4 Health Benefits Of Water Backed By Scientific Research

You are aware that you require water to survive, and you feel better when you drink it on a regular basis. But what happens in the body when you drink water?

In a nutshell, a lot.

According to the US Geological Survey, your body weight is approximately 60% water. Water is used in all of your body’s cells, organs, and tissues to help regulate temperature and maintain other bodily functions. Because your body loses water through breathing, sweating, and digestion, it’s critical to rehydrate by drinking fluids and eating water-containing foods.

Here are some of the reasons why water is such a powerful element for your health.

Water shields your tissues, spine, and joints.

According to the Mayo Clinic Health System, water does more than just quench your thirst and regulate your body’s temperature; it also keeps your body’s tissues moist. How does it feel when your eyes, nose, or mouth become dry? Keeping your body hydrated aids in the retention of optimal moisture levels in these sensitive areas, as well as the blood, bones, and brain. Furthermore, water protects the spinal cord and acts as a lubricant and cushion for your joints.

Digestion is aided by water.

Water is necessary for proper digestion. According to the Mayo Clinic, water aids in the breakdown of food, allowing nutrients to be absorbed by your body. Following a drink, both your small and large intestines absorb water, which enters your bloodstream and is used to break down nutrients. According to the National Institute of Diabetes and Digestive and Kidney Diseases, stool changes from liquid to solid as your large intestine absorbs water. According to MedlinePlus, water is also required to aid the digestion of soluble fiber. With the aid of water, this fiber gels and slows digestion.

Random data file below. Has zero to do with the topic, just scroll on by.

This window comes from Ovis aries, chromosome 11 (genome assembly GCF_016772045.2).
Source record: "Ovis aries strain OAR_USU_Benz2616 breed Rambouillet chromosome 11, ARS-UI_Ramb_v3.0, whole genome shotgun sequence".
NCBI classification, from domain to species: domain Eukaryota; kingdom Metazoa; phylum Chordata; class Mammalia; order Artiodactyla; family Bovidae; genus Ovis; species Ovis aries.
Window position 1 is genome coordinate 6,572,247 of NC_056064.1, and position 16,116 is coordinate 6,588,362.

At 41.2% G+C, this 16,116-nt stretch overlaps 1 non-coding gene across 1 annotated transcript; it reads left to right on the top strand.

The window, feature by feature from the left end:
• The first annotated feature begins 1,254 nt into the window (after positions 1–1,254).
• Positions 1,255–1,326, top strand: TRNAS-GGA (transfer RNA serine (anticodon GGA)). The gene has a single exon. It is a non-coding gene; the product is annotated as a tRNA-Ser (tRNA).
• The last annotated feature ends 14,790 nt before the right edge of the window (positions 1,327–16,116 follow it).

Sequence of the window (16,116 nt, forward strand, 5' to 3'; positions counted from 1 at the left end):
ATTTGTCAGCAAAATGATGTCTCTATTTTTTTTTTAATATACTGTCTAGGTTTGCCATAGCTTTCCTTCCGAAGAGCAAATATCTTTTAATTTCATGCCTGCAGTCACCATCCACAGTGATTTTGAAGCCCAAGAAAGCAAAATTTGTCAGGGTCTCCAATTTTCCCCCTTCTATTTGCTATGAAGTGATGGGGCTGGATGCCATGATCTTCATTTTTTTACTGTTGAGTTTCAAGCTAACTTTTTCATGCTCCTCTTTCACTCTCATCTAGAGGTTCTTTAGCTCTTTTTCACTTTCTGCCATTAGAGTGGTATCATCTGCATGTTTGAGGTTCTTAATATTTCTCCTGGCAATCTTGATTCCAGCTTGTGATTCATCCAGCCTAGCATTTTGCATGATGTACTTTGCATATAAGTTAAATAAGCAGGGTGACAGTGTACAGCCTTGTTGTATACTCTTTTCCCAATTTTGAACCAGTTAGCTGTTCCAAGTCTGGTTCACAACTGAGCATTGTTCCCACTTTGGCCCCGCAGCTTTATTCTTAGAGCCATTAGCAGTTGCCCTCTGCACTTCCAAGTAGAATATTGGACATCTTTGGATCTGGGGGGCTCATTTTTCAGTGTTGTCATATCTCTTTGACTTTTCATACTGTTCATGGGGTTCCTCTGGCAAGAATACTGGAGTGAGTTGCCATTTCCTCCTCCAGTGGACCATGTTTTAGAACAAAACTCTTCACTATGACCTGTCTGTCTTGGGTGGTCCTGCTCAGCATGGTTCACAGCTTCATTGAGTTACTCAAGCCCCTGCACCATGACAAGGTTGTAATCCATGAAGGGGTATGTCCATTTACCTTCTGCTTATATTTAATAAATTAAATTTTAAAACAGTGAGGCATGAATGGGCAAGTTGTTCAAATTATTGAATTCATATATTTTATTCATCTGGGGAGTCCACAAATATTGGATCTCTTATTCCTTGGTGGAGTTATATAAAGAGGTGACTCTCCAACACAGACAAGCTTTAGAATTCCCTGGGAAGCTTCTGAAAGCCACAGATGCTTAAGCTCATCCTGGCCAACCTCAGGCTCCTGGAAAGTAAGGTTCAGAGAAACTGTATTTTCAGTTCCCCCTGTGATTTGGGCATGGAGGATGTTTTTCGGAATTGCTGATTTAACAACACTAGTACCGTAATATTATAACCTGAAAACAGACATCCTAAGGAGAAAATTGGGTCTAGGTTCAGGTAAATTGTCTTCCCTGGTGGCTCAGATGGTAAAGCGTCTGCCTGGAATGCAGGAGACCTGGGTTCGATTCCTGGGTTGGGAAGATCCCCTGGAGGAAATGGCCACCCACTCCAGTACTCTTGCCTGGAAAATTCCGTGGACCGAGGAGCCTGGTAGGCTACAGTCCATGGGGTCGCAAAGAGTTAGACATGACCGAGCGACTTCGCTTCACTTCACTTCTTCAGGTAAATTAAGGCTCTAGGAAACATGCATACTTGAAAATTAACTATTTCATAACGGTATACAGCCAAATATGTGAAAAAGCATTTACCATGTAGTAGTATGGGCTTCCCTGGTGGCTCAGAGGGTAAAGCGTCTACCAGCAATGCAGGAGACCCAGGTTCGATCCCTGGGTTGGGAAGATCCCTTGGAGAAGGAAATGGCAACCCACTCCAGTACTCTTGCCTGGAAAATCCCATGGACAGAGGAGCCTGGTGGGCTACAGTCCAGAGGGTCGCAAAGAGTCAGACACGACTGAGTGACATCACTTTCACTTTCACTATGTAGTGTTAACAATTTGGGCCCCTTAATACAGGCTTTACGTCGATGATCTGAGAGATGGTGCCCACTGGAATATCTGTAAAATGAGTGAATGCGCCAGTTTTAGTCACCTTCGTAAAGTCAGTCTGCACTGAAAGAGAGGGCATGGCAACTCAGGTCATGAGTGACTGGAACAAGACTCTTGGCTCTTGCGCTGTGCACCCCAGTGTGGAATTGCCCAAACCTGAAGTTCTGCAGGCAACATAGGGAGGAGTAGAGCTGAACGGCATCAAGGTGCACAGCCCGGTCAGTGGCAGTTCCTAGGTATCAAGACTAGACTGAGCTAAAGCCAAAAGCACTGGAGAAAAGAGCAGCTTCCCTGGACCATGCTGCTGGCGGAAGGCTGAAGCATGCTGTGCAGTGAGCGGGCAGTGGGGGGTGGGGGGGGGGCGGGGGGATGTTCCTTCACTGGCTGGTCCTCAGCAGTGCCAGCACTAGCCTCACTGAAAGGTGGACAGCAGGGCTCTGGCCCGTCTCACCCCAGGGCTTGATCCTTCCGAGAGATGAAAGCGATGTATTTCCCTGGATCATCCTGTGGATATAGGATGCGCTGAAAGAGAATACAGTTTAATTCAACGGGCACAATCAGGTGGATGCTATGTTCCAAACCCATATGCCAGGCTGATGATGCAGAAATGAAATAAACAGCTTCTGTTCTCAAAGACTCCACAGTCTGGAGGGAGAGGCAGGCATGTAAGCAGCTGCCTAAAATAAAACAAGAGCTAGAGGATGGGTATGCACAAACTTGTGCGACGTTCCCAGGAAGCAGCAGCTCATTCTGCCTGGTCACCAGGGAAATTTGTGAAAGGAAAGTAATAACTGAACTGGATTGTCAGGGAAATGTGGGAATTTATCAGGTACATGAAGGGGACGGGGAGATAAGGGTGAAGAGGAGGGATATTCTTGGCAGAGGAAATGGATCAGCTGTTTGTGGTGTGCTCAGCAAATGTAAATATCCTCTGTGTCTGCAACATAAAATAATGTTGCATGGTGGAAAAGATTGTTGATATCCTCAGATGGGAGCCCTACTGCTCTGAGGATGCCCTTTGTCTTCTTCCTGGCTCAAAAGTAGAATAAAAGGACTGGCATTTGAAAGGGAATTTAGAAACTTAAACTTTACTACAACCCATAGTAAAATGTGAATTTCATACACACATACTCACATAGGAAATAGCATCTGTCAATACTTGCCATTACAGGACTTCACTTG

Water keeps you hydrated and keeps you from becoming dehydrated.

According to the Centers for Disease Control and Prevention, your body loses fluids when you exercise vigorously, sweat in hot weather, get a fever, or contract an illness that causes vomiting or diarrhoea. If you’re losing fluids for any of these reasons, you should up your fluid intake to restore your body’s natural hydration level. Your doctor may also advise you to drink more fluids in order to treat other health issues, such as bladder infections and urinary tract stones. If you’re pregnant or breastfeeding, you should talk to your doctor about your fluid intake because your body will need more fluids than usual, especially if you’re breastfeeding.

Water is good for your cardiovascular system.

Water makes up a large portion of your blood. (For example, plasma, the pale yellow liquid portion of your blood, is approximately 90% water, according to Britannica.) According to Susan Blum, MD, founder of the Blum Center for Health in Rye Brook, New York, when you become dehydrated, your blood becomes more concentrated, which can lead to an imbalance of the electrolyte minerals it contains (sodium and potassium, for example). These electrolytes are required for normal muscle and heart function.

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